If you’re anything like me, you probably started the day by recognizing that the start of a new work week had indeed arrived and then immediately began shaking your fists at the sky in anger. Monday is rarely anyone’s favorite day, and from what I have seen firsthand it feels safe to say it’s the one day of the week some people outright hate. I guess to them the arrival of the work week symbolizes the end of their quote/unquote freedom, and as a result they head into the office/factory/restaurant/store with a negative outlook already on their mind. This leads to bad attitudes, which only makes the experience of being at work worse, and for some reason it also seems to make time slow to a crawl. We’re not about that life, and we hope this post can do the same you that the song contained within it did for us.
This morning, January 9, most of the world woke to learn that rock and roll icon David Bowie had lost his 18-month battle with cancer. It’s news no one wanted to read, but at the same time it’s something many knew had been a long time coming, even if we wanted to believe that were not the truth. He was 69.
Writing on Facebook about his friend and creative collaborator, producer Tony Visconti posted a short note regarding Bowie’s death, and it began with a few lines that I feel perfectly summarizes what David Bowie meant to the world:
“He always did what he wanted to do. And he wanted to do it his way and he wanted to do it the best way. His death was no different from his life – a work of Art. He made Blackstar for us, his parting gift.”
David Bowie found us, not the other way around. When we were each stumbling through the doorway between childhood and teendom he was the first to greet us, with big hair and piercing eyes that made you feel infinitely inferior wherever you happened to be when those baby blues caught you in their gaze. He was an alien, a father, a musician, an actor, a husband, and in many respects a genius, but more than anything else he was an adventurer. To journey through Bowie’s catalog is to explore the vast and diverse possibilities of musical expression, not to mention the art of crafting poetic verse that was simultaneously avant-garde and deeply personal. Bowie could weave you a web of song and verse far more complex than anything that had been released in the time before he burst onto the world’s stage, and he continued to set the bar for creative expression right up until his final days.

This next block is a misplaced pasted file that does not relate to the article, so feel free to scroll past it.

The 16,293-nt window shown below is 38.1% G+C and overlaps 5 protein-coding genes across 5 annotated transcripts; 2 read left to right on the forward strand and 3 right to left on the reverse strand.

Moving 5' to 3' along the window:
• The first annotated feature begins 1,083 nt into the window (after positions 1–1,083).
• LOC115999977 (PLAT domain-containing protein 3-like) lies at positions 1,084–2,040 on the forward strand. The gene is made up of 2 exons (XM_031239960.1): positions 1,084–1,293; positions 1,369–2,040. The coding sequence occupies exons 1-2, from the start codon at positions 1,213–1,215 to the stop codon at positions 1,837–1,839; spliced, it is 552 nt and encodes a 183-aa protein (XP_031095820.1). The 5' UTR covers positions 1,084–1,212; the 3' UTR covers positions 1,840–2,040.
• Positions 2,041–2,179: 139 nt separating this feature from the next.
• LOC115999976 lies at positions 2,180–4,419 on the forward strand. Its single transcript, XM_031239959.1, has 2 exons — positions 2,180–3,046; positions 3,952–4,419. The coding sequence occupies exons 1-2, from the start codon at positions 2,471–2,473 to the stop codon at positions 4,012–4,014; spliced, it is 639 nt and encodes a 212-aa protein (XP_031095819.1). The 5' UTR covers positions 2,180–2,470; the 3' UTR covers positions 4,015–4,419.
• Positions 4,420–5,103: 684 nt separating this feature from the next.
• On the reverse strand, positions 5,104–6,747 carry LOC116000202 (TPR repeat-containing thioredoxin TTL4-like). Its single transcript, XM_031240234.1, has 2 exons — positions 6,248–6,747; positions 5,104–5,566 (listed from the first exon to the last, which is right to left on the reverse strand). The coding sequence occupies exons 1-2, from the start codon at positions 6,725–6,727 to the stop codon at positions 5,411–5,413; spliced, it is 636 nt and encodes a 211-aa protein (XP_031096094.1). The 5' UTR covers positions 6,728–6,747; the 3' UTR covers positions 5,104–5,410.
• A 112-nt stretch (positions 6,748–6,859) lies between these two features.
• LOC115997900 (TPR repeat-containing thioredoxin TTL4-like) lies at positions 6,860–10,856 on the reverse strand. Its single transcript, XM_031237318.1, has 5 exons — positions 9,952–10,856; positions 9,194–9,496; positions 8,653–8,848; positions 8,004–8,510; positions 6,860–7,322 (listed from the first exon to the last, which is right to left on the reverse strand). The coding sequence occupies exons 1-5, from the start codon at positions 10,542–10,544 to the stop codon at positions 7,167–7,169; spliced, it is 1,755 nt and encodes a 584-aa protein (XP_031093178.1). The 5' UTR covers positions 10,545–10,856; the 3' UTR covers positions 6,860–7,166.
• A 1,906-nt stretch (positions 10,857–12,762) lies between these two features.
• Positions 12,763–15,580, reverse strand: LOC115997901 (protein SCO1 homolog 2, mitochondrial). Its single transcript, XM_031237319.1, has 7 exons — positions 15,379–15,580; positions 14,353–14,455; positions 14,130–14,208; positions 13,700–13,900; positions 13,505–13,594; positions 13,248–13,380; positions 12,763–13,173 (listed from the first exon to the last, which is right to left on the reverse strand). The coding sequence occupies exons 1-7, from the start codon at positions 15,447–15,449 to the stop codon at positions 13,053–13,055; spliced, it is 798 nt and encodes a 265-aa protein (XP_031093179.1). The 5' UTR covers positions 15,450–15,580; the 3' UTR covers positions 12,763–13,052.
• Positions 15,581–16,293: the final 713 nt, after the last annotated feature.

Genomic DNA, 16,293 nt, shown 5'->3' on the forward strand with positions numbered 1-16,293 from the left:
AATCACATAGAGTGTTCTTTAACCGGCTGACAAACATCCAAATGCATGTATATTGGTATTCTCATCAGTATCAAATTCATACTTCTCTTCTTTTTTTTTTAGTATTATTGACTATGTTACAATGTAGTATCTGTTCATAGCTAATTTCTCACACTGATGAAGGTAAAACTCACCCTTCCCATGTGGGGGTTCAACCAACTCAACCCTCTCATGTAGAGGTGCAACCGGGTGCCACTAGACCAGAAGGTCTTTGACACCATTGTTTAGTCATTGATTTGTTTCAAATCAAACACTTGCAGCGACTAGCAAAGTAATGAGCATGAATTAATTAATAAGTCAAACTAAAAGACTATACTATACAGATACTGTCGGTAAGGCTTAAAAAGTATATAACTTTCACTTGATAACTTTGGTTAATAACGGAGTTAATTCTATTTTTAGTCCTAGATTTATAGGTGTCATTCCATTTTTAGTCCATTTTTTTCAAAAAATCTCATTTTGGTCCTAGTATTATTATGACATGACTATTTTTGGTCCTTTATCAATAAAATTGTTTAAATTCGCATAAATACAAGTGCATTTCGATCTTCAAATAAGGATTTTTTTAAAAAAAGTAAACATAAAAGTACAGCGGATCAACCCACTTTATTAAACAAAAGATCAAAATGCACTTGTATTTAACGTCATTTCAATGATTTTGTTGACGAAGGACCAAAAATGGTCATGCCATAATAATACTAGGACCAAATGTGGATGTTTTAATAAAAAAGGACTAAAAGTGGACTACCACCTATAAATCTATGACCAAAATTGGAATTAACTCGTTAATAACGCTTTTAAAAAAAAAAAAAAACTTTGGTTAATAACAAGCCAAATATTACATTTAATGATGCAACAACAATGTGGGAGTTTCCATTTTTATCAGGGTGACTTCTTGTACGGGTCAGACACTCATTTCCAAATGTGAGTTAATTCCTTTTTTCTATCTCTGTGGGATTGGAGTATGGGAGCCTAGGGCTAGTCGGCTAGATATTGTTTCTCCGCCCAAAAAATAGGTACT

There will no doubt be hundreds, if not thousands of essays, editorials, and think pieces published in the coming weeks about David Bowie and his rock legacy, but if you are one of many who have never taken the time to learn of Bowie’s work then now is the time to get familiar. As Caitlin Moran wrote in ’10 Things Every Girl Should Know,’ there is no bad time to discover David Bowie. As Moran wrote, “When in doubt, listen to David Bowie.” He was everything mainstream culture shunned when he first appeared, but within four years time everyone on Earth wanted to be like him. The kicker is, Bowie never changed. Bowie was himself from beginning to end, evolving in whichever way he desired, and for that he never apologized. In fact, I’m not sure he ever apologized to anyone in the entirety of his career. Then again, he didn’t need to. Bowie always knew what he was doing, and he knew in time the world would come to see his art for what he already knew it was, and somehow he was okay with the fact it may take months, or even years, for everyone else to come around.
Whether you’re new to Bowie or you’ve dedicated your life to following his every move, this week should unquestionably belong to his music and art. Take the next several days and allow yourself to become fully submerged in the awe-inspiring creativity of one of the most innovative humans to walk this planet in the last 150 years. There are not artists whose names and creations outlast the culture they were created within, but Bowie is a rare exception. To know his music is to understand that anything is possible as long as you give it your all. If you allow yourself to fully commit to a vision or idea then it doesn’t matter in the slightest if the outside world grasps your creation the first time its unveiled. Heck, it doesn’t matter if they get it the tenth time, either. As long as you believe in what you’re doing then you can rest assured that in time others will as well. Just be yourself to the best of your abilities and everything else will fall in line. Don’t trust us. Trust Bowie.
James Shotwell is the Marketing Coordinator for Haulix. He is also a professional entertainment critic, covering both film and music, as well as the co-founder of Antique Records. Feel free to tell him you love or hate the article above by connecting with him on Twitter. Bonus points if you introduce yourself by sharing your favorite Simpsons character.